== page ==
At this point, I was actually on the lower slopes of Turtleback Mountain. Further up on the smooth rounded summit ledge of Turtleback, you stand on the flat surface of magma that cooled. Six sided cracks are visible beneath your feet. These look like the scales on a turtle shell, hence the mountain’s name.
According to Bob Newton, columnar jointing is formed by quick cooling. This cooling of magma from the outside-in causes shrinkage cracks to form, commonly in a six sided pattern. He compared it to cracks in drying mud. However, the smooth ledge on Turtleback’s summit was not part of the uniform surface of an old volcano as one might think. Bob Newton said that the Ossipee volcano collapsed inward. “Inside the ring dike,” he said “everything dropped down. Broken blocks rotated down as the fell.” Later, the broken pieces of this collapse were uncovered by erosion. Now, 150 million years later, we find peace and beauty perched in the middle of the ancient cataclysm.
One purpose of my hike was to go to the top of Turtleback to see these hexagonal patterns in the ledge. From the Bald Knob Cut-off, I reached an old carriage road which brought me to the bare summit of Bald Knob in a third of a mile. The view over Lake Winnipesaukee was great that day, and I lingered for a snack. When I turned to look up at the ridge that I planned to bushwhack, I happened to see a new nearby trail sign. To my surprise, it said Turtleback Mountain, half a mile. The sign pointed towards the ridge above.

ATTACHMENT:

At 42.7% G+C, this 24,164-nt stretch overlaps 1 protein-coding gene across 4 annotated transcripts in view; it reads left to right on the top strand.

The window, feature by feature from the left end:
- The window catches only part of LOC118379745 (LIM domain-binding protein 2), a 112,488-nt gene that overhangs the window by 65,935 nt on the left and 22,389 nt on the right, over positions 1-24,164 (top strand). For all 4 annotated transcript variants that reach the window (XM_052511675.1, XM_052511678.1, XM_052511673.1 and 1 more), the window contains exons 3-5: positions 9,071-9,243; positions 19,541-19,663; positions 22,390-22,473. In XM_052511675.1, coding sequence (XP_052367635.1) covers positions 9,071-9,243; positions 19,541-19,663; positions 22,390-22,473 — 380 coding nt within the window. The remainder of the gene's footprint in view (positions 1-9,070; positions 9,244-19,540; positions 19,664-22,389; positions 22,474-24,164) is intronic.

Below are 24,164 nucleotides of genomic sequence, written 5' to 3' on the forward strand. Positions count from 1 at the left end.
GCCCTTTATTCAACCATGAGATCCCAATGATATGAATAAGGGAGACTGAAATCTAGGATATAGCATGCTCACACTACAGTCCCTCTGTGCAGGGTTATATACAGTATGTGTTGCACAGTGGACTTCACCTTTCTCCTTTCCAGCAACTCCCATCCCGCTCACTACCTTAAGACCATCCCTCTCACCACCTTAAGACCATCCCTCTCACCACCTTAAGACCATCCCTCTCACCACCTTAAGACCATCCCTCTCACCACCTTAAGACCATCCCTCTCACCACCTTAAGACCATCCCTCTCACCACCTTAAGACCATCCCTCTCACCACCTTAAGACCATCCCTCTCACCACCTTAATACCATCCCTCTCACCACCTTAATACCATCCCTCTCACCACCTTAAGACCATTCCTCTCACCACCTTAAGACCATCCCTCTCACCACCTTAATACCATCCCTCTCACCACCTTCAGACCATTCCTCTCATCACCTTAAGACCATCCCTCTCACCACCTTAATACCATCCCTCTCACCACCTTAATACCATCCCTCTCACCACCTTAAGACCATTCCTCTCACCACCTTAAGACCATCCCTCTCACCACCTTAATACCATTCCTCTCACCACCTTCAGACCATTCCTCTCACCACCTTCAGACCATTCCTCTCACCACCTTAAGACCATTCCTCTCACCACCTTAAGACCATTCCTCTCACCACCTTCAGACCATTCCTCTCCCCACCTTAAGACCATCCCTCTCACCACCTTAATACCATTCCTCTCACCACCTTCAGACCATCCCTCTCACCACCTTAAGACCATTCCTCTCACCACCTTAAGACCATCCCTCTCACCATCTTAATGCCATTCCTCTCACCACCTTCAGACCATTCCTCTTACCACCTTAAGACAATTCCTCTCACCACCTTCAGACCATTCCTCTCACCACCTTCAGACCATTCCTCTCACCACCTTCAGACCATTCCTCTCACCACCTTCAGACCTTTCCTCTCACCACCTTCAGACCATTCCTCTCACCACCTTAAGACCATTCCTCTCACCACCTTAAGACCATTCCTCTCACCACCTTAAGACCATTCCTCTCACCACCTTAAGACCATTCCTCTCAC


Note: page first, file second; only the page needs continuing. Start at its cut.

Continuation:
It isn’t everyday you bump into a new trail in the direction you’re planning to bushwhack. I started up the trail, marked with red and white markers. Frequently it followed a deep rut which was obviously an old herd path. Many had gone this way before, even though there wasn’t a trail.
The next day I called Larry DeGeorge, 72, of Tuftonboro. He is the volunteer Property Adopter for the Castle in the Clouds Conservation Land. On just one sunny day — this past labor day — he and a small crew of volunteers built the new half mile trail from Bald Knob to the carriage road spur just below the summit of Turtleback Mountain’s summit. Following the old herd path, they placed signs and trail markers, cut brush, moved rocks and whatever else was necessary. Their one day’s work opened up a variety of new loop options for hikers wanting to visit the spectacular summits of Bald Knob and Turtleback.
Back on my hike, I quickly climbed the rocky oak ridge, reached the carriage road below the top of Turtleback and climbed up to the bare summit. Mount Shaw (2,990), the highest peak in the Ossipee Range, loomed large across a deep ravine. In the foreground of the same view, beneath my feet, dark hexagonal cracks covered the gray rock.
The afternoon was aging, and though it was mild and beautiful up there, I decided to head down. Instead of returning the way I had come, I decided to bushwhack down towards the switchbacks of the Turtleback Mountain Trail. Later, walking down through pleasant open woods, I crossed the carriage road many times, but persisted in a direct descent rather than the long switchbacks of the road. Quickly I was at the bottom, and walked across the grass of Ossipee Park to my car.